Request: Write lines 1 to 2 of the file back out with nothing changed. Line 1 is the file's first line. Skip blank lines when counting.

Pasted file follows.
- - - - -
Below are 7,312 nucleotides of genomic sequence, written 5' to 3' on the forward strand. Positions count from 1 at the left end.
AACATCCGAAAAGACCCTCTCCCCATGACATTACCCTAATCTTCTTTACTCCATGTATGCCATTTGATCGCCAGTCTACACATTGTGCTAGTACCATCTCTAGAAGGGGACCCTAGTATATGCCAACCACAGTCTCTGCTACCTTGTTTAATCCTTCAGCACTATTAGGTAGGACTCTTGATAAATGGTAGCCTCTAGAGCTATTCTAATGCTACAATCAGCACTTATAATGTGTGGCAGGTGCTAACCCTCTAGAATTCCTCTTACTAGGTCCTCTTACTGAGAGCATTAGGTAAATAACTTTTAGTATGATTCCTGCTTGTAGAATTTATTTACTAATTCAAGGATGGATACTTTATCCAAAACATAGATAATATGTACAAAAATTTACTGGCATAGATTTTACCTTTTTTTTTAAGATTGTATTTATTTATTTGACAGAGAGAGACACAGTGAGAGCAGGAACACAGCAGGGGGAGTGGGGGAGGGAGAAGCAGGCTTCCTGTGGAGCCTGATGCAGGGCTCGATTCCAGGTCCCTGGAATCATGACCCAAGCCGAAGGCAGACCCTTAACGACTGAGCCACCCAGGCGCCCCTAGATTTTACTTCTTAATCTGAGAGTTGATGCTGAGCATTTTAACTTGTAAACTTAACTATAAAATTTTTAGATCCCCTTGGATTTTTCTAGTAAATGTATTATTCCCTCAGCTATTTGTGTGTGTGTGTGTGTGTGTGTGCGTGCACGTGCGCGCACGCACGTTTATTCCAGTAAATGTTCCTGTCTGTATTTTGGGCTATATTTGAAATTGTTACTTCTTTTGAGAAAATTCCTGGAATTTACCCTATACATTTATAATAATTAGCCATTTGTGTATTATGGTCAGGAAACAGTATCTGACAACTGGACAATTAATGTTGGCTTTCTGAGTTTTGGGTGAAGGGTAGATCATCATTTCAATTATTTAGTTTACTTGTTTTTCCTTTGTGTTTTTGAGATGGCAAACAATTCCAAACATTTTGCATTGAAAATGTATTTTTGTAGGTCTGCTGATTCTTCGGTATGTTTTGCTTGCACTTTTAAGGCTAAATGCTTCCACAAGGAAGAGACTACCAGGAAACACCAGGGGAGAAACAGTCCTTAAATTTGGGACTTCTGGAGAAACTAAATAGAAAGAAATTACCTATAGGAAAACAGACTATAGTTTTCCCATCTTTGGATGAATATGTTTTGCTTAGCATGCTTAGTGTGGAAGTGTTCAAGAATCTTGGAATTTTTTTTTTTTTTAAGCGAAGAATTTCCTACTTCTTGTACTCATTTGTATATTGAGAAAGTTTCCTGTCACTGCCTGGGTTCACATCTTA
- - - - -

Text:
Below are 7,312 nucleotides of genomic sequence, written 5' to 3' on the forward strand. Positions count from 1 at the left end.
AACATCCGAAAAGACCCTCTCCCCATGACATTACCCTAATCTTCTTTACTCCATGTATGCCATTTGATCGCCAGTCTACACATTGTGCTAGTACCATCTCTAGAAGGGGACCCTAGTATATGCCAACCACAGTCTCTGCTACCTTGTTTAATCCTTCAGCACTATTAGGTAGGACTCTTGATAAATGGTAGCCTCTAGAGCTATTCTAATGCTACAATCAGCACTTATAATGTGTGGCAGGTGCTAACCCTCTAGAATTCCTCTTACTAGGTCCTCTTACTGAGAGCATTAGGTAAATAACTTTTAGTATGATTCCTGCTTGTAGAATTTATTTACTAATTCAAGGATGGATACTTTATCCAAAACATAGATAATATGTACAAAAATTTACTGGCATAGATTTTACCTTTTTTTTTAAGATTGTATTTATTTATTTGACAGAGAGAGACACAGTGAGAGCAGGAACACAGCAGGGGGAGTGGGGGAGGGAGAAGCAGGCTTCCTGTGGAGCCTGATGCAGGGCTCGATTCCAGGTCCCTGGAATCATGACCCAAGCCGAAGGCAGACCCTTAACGACTGAGCCACCCAGGCGCCCCTAGATTTTACTTCTTAATCTGAGAGTTGATGCTGAGCATTTTAACTTGTAAACTTAACTATAAAATTTTTAGATCCCCTTGGATTTTTCTAGTAAATGTATTATTCCCTCAGCTATTTGTGTGTGTGTGTGTGTGTGTGTGCGTGCACGTGCGCGCACGCACGTTTATTCCAGTAAATGTTCCTGTCTGTATTTTGGGCTATATTTGAAATTGTTACTTCTTTTGAGAAAATTCCTGGAATTTACCCTATACATTTATAATAATTAGCCATTTGTGTATTATGGTCAGGAAACAGTATCTGACAACTGGACAATTAATGTTGGCTTTCTGAGTTTTGGGTGAAGGGTAGATCATCATTTCAATTATTTAGTTTACTTGTTTTTCCTTTGTGTTTTTGAGATGGCAAACAATTCCAAACATTTTGCATTGAAAATGTATTTTTGTAGGTCTGCTGATTCTTCGGTATGTTTTGCTTGCACTTTTAAGGCTAAATGCTTCCACAAGGAAGAGACTACCAGGAAACACCAGGGGAGAAACAGTCCTTAAATTTGGGACTTCTGGAGAAACTAAATAGAAAGAAATTACCTATAGGAAAACAGACTATAGTTTTCCCATCTTTGGATGAATATGTTTTGCTTAGCATGCTTAGTGTGGAAGTGTTCAAGAATCTTGGAATTTTTTTTTTTTTTAAGCGAAGAATTTCCTACTTCTTGTACTCATTTGTATATTGAGAAAGTTTCCTGTCACTGCCTGGGTTCACATCTTA